311. Letter From President Johnson to Pope Paul VI1

Your Holiness:

I was deeply touched by your compassionate message of condolence upon the death of Senator Robert F. Kennedy.2 We draw strength from your prayers for our fellow citizens and for the Nation at this sad moment.

I am pleased that Archbishop Terrence Cooke has agreed to serve on the Presidential Commission appointed to seek out the causes of violence in our country.3

Senator Kennedy believed that Americans could, if they would, end the blight of poverty and bigotry. In this he was at one with the political leadership the United States has enjoyed for the past thirty-five years.

I must report that there has been no substantial progress toward a peaceful and just solution of the war in Vietnam during the Paris talks.4 Meanwhile, the Communists have mounted a savage, indiscriminate attack on Saigon—on the government of South Vietnam and on ordinary citizens alike.

There is much speculation that these rocket and mortar attacks are designed not only to shake the government, but to give the impression that the Communists hold the military initiative—and therefore to secure an advantage in Paris. It is a tragedy—one of many in this war—that the people of South Vietnam must suffer as they do because of the aggressive intentions of the Communists.

[Page 667]

I cannot predict when the North Vietnamese representatives will be more forthcoming in Paris; nor can I estimate how long the Communists’ offensive will continue in South Vietnam. I fear that neither will occur as soon as all mankind desires.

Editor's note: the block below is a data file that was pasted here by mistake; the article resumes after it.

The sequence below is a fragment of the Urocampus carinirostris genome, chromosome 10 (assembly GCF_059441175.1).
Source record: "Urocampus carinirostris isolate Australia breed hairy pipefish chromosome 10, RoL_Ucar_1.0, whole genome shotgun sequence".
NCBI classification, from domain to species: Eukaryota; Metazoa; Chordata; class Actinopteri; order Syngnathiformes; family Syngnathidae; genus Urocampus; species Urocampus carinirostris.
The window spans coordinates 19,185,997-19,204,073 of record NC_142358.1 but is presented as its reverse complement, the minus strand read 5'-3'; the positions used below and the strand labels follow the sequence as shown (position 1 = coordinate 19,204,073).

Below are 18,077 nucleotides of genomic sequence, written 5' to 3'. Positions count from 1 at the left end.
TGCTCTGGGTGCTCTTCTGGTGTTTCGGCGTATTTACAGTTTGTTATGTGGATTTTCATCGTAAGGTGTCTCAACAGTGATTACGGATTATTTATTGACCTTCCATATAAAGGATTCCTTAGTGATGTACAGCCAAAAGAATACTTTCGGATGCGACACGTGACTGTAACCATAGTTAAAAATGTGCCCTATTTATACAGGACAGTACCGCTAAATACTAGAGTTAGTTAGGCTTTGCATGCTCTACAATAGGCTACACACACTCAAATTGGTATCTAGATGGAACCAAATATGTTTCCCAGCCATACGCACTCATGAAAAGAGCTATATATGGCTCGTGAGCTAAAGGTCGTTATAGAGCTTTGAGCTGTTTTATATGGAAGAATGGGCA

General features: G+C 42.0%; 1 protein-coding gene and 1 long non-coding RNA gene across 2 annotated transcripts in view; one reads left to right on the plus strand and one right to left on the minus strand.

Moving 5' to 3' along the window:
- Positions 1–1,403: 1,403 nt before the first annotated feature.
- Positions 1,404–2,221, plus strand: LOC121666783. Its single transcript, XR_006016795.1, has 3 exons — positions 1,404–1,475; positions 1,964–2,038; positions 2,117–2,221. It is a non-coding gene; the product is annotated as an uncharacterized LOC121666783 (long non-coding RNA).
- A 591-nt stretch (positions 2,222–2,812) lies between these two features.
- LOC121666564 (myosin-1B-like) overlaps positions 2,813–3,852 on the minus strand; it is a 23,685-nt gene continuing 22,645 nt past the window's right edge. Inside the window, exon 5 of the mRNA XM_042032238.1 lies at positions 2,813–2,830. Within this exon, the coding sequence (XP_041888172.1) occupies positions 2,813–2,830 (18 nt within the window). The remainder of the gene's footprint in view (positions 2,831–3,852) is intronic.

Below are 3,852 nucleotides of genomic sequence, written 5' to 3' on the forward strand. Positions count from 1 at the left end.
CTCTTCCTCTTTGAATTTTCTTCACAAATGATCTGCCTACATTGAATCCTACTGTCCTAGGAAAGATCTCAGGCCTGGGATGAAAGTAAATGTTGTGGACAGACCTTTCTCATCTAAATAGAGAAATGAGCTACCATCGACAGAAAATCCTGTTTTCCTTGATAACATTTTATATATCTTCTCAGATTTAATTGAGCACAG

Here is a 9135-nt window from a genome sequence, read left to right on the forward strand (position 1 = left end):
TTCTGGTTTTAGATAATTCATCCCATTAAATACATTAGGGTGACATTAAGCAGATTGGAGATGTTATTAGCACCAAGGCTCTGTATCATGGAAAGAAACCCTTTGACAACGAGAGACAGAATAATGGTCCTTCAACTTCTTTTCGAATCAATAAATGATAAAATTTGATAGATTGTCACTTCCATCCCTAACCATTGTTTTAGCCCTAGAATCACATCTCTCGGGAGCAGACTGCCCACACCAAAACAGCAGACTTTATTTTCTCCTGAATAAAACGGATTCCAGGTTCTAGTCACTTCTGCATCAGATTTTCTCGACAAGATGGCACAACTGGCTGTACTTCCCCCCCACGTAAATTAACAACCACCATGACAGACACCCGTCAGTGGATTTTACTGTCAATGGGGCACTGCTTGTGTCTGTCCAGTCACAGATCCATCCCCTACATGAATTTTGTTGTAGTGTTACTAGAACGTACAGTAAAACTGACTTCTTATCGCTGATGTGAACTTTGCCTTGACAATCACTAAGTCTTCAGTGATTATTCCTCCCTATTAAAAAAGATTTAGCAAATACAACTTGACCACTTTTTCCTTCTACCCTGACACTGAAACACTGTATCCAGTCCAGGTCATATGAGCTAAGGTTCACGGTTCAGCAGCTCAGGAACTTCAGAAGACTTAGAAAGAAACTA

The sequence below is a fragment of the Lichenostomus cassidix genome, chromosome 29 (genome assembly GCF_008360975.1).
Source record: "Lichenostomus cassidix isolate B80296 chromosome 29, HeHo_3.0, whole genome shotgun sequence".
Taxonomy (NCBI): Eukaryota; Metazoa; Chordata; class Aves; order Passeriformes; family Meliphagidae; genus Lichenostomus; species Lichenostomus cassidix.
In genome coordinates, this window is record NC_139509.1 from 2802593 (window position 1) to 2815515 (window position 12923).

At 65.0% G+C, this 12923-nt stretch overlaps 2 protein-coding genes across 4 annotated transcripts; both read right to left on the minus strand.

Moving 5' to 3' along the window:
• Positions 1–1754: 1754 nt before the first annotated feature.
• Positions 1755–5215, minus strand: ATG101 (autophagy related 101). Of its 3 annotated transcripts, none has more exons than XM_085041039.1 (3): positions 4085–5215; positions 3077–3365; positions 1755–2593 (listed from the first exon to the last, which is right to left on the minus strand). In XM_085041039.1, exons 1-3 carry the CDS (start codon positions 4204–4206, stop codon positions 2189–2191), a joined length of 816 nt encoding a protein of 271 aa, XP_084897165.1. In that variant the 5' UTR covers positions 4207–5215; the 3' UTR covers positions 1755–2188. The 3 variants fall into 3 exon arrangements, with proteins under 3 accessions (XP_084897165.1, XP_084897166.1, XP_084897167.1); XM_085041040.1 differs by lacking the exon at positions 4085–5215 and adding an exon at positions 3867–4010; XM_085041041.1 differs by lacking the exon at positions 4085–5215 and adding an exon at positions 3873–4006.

Nevertheless, the United States and those with whom we are allied will continue to seek an honorable peace at the negotiating table, as we shall remain firm in resisting terror and aggression in South Vietnam. I devoutly hope that my next letter to you will bring more hopeful tidings. Unless it is myself, I know of no one on earth who so longs for news of progress toward peace in Vietnam as Your Holiness.

I should tell you that I have greatly enjoyed my chats with the Apostolic Delegate in Washington.


Lyndon B. Johnson
  1. Source: Johnson Library, National Security File, Special Head of State Correspondence, Vatican, Vol. 2. No classification marking.
  2. Senator Kennedy died June 6 from gunshot wounds. A copy of the June 6 Papal message is ibid.
  3. Established June 10. For text of the President’s statement announcing the Commission’s creation, see Public Papers of the Presidents of the United States: Lyndon B. Johnson, 1968-69, Book I, pp. 697-699.
  4. The Paris peace talks began on May 13.